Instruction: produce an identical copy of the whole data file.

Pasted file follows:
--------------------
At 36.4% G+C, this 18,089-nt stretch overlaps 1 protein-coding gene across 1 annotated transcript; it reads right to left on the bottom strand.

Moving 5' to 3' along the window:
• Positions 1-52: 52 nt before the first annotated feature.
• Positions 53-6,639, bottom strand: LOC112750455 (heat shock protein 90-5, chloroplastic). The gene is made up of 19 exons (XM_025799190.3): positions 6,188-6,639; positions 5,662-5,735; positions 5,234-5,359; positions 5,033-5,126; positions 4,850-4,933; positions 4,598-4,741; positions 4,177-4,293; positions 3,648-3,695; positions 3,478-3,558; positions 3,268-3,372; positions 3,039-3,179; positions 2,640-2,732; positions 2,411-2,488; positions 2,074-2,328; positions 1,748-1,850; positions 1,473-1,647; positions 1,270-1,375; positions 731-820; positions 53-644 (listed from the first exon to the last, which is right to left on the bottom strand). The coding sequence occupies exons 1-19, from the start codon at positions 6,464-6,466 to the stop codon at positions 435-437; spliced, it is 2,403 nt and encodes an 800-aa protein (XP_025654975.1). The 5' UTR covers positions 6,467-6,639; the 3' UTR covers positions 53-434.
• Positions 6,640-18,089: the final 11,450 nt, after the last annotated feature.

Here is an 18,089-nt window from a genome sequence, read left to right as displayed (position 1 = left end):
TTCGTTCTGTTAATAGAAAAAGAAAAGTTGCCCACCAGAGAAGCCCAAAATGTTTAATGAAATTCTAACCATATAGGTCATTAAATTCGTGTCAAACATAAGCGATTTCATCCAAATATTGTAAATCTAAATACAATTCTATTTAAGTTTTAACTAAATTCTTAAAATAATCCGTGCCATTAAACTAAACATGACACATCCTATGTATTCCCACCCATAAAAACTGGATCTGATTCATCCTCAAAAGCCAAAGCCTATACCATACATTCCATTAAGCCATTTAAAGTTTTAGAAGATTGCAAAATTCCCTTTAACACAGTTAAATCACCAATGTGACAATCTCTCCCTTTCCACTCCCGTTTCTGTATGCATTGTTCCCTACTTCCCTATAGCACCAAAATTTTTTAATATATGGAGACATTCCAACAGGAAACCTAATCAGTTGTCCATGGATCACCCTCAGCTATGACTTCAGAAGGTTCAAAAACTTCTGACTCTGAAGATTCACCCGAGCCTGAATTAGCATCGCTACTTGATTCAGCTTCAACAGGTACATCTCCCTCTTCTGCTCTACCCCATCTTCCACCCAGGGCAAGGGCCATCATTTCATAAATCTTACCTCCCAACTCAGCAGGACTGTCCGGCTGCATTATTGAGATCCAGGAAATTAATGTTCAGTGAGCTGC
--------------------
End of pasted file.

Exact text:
At 36.4% G+C, this 18,089-nt stretch overlaps 1 protein-coding gene across 1 annotated transcript; it reads right to left on the bottom strand.

Moving 5' to 3' along the window:
• Positions 1-52: 52 nt before the first annotated feature.
• Positions 53-6,639, bottom strand: LOC112750455 (heat shock protein 90-5, chloroplastic). The gene is made up of 19 exons (XM_025799190.3): positions 6,188-6,639; positions 5,662-5,735; positions 5,234-5,359; positions 5,033-5,126; positions 4,850-4,933; positions 4,598-4,741; positions 4,177-4,293; positions 3,648-3,695; positions 3,478-3,558; positions 3,268-3,372; positions 3,039-3,179; positions 2,640-2,732; positions 2,411-2,488; positions 2,074-2,328; positions 1,748-1,850; positions 1,473-1,647; positions 1,270-1,375; positions 731-820; positions 53-644 (listed from the first exon to the last, which is right to left on the bottom strand). The coding sequence occupies exons 1-19, from the start codon at positions 6,464-6,466 to the stop codon at positions 435-437; spliced, it is 2,403 nt and encodes an 800-aa protein (XP_025654975.1). The 5' UTR covers positions 6,467-6,639; the 3' UTR covers positions 53-434.
• Positions 6,640-18,089: the final 11,450 nt, after the last annotated feature.

Here is an 18,089-nt window from a genome sequence, read left to right as displayed (position 1 = left end):
TTCGTTCTGTTAATAGAAAAAGAAAAGTTGCCCACCAGAGAAGCCCAAAATGTTTAATGAAATTCTAACCATATAGGTCATTAAATTCGTGTCAAACATAAGCGATTTCATCCAAATATTGTAAATCTAAATACAATTCTATTTAAGTTTTAACTAAATTCTTAAAATAATCCGTGCCATTAAACTAAACATGACACATCCTATGTATTCCCACCCATAAAAACTGGATCTGATTCATCCTCAAAAGCCAAAGCCTATACCATACATTCCATTAAGCCATTTAAAGTTTTAGAAGATTGCAAAATTCCCTTTAACACAGTTAAATCACCAATGTGACAATCTCTCCCTTTCCACTCCCGTTTCTGTATGCATTGTTCCCTACTTCCCTATAGCACCAAAATTTTTTAATATATGGAGACATTCCAACAGGAAACCTAATCAGTTGTCCATGGATCACCCTCAGCTATGACTTCAGAAGGTTCAAAAACTTCTGACTCTGAAGATTCACCCGAGCCTGAATTAGCATCGCTACTTGATTCAGCTTCAACAGGTACATCTCCCTCTTCTGCTCTACCCCATCTTCCACCCAGGGCAAGGGCCATCATTTCATAAATCTTACCTCCCAACTCAGCAGGACTGTCCGGCTGCATTATTGAGATCCAGGAAATTAATGTTCAGTGAGCTGC